408 F2d 1014 Davis v. Georgia State Board of Education

408 F.2d 1014

Rose Mary DAVIS, by next friend, John Davis, et al., Plaintiffs-Appellants,
GEORGIA STATE BOARD OF EDUCATION et al., Defendants-Appellees.

No. 26547.

United States Court of Appeals Fifth Circuit.

March 11, 1969.

Rehearing Denied April 3, 1969.

Albert E. Butler, Jesup, Ga., for plaintiffs-appellants.

Arthur K. Bolton, Atty. Gen., Atlanta, Ga., S. F. Memory, Jr., Waycross, Ga., Alfred L. Evans, Jr., J. Lee Perry, Asst. Attys. Gen., Atlanta, Ga., for defendants-appellees.

Before BELL, AINSWORTH, and GODBOLD, Circuit Judges.


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Pursuant to Rule 18 of the Rules of the Court, this case has been placed on the summary calendar for disposition without oral argument.1


The appellants are a group of rural school children and their parents. They sought an injunction requiring the State of Georgia to allow them to transfer from the Ware County schools to the Clinch County schools (said to be nearer their residences), and to appropriate to Clinch County the Georgia State Aid and Minimum Foundation Funds that would normally go to Ware County.


The case came to the district court under a Fourteenth Amendment "equal protection" theory, the appellants claiming that such transfers of children and funds had been allowed from Telfair County, Georgia to Jeff Davis County, Georgia and from Ware County, Georgia to Coffee County, Georgia. It appears that appellant school children were attending the Clinch County schools but the state funds were not allocated therefor. The district court dismissed on the ground that the complaint presented no substantial federal question for determination.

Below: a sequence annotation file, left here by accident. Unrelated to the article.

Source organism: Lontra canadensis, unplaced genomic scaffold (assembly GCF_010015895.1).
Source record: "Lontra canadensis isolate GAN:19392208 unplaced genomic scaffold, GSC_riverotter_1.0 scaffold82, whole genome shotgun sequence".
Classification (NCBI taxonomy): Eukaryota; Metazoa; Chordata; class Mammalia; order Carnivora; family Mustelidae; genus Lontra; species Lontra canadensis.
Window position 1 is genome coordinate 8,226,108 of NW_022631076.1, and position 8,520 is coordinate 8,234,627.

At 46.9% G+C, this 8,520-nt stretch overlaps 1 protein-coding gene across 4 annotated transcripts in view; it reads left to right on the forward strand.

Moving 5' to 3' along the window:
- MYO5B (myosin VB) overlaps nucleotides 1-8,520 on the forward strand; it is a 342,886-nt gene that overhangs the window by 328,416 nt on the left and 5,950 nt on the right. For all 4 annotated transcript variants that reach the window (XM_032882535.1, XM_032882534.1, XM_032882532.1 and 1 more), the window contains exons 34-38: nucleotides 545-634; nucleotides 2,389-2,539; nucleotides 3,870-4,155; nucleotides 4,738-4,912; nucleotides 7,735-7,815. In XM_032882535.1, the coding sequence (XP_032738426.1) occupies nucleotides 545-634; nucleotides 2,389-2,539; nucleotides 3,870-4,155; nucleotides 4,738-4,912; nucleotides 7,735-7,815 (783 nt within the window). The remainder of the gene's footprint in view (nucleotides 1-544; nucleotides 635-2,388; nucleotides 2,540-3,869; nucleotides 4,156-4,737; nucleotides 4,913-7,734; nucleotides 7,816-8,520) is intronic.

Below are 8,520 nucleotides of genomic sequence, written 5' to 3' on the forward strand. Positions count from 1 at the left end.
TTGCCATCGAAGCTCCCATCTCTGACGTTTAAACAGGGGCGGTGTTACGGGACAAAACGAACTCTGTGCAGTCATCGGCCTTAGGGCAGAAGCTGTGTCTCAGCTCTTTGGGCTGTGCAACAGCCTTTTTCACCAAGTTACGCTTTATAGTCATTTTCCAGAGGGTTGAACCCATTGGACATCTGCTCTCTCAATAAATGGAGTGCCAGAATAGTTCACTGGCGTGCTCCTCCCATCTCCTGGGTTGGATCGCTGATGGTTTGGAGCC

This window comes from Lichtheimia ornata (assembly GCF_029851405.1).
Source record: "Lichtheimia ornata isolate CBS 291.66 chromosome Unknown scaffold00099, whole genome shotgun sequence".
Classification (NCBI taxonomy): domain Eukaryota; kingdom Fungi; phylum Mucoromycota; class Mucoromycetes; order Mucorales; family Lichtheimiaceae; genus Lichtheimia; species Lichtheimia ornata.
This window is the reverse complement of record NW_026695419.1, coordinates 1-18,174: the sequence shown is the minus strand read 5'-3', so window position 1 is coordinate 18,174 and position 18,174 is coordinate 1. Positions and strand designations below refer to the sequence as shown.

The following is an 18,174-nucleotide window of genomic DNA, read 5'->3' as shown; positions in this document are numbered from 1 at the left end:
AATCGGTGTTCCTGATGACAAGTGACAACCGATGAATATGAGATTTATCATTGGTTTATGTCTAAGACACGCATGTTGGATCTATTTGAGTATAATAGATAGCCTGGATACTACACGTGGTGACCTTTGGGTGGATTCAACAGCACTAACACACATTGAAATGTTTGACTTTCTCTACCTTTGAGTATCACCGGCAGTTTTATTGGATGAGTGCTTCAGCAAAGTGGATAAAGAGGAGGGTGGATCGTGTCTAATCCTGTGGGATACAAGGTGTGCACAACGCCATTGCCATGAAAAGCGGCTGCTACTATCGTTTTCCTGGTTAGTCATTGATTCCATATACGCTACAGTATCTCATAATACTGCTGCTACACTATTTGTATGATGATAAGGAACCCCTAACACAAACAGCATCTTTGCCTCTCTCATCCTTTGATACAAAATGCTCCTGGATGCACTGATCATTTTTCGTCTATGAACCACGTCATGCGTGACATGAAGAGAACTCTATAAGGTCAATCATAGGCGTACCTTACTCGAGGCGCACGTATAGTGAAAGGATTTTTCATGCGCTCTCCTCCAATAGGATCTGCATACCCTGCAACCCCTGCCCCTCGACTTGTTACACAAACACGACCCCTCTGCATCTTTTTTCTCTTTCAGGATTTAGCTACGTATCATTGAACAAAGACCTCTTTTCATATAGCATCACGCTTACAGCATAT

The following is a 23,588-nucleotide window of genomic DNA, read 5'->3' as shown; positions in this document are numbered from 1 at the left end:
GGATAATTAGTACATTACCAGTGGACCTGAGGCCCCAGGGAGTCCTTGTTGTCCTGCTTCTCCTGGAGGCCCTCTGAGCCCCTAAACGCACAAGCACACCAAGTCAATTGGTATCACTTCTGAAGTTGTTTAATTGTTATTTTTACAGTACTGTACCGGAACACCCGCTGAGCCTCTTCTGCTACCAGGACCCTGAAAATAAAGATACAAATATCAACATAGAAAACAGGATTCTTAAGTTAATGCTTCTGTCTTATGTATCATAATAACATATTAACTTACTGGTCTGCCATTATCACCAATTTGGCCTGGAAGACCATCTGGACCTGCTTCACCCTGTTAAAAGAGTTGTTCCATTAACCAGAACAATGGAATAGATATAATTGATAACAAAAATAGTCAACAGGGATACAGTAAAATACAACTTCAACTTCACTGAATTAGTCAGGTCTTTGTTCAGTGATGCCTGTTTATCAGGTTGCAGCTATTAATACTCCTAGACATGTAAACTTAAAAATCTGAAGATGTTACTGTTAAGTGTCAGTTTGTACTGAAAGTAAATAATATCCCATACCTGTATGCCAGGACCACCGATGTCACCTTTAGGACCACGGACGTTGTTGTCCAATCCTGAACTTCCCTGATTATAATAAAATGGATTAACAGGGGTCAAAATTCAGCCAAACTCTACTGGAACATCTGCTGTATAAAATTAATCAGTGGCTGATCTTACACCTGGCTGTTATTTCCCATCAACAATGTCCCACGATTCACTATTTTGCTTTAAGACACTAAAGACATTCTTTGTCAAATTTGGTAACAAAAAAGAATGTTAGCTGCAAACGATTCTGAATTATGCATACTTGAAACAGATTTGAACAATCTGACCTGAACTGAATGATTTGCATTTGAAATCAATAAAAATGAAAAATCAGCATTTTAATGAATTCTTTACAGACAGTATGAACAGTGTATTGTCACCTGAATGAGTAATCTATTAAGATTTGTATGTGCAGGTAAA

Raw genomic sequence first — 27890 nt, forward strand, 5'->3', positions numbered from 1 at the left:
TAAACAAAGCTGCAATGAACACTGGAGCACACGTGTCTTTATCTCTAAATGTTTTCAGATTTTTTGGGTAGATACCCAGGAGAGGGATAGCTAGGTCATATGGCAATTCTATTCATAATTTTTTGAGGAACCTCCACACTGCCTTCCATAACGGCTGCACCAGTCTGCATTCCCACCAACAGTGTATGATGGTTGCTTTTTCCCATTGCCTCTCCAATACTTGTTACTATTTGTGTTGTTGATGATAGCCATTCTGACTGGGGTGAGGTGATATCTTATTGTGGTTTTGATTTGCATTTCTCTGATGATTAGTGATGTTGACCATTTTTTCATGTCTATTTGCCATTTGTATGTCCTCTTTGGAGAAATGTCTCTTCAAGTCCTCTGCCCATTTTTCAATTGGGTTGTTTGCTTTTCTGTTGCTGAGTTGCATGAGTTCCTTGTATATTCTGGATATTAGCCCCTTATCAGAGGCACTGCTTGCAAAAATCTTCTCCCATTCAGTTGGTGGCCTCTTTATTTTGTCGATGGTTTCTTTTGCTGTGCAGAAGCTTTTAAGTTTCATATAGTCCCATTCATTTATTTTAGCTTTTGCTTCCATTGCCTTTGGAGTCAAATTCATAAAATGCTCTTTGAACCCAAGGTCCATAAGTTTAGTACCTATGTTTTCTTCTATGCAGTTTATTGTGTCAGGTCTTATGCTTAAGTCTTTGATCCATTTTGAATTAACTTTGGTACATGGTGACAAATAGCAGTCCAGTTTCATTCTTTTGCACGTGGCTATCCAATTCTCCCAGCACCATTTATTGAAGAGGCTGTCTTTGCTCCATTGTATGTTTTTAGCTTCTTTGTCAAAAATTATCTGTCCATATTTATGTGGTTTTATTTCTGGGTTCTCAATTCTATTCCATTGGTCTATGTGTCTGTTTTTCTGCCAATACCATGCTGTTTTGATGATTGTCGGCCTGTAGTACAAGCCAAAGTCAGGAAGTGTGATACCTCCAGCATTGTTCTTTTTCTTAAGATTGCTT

Some of the appellants here have been engaged in a prolonged attack on a reorganization of the Ware County school system. See Booth v. Ware County Board of Education, 223 Ga. 211, 154 S. E.2d 234 (1967); Booth v. Ware County Board of Education, 223 Ga. 583, 157 S. E.2d 469 (1967); Peagler v. Thigpen, 223 Ga. 723, 157 S.E.2d 750 (1967); Peagler v. Ware County Board of Education, 223 Ga. 734, 157 S.E.2d 744 (1967); Davis v. Ware County Board of Education, 117 Ga.App. 388, 160 S.E.2d 674 (1968); Peagler v. State of Georgia, 117 Ga.App. 821, 162 S.E.2d 11 (1968). Having lost these battles in what is obviously a state concern on points of state law, they now try to breathe life into their cause by invoking the equal protection clauses of the Fourteenth Amendment.


Basic to any complaint of denial of equal protection must be some showing that the persons or groups being treated differently are similarly situated and that their disparate treatment by the state is either without any rational basis or is based on some invidious factor such as race. There are numerous bases upon which Georgia could draw valid distinctions between the appellants and other school transferees. See Ga.Code, Ann., Title 32, § 6502 and the regulations promulgated thereunder. In order to show such "similar situation" appellants had to claim either that they came within some of the Georgia provisions for transfer and were still denied transfer, or that the other transferees from Telfair and Ware Counties did not come within any of the Georgia provisions for transfer, and were, nevertheless, allowed to transfer. Appellants made no such claim. Thus their complaint presented no substantial federal question for determination and the district court did not err in dismissing.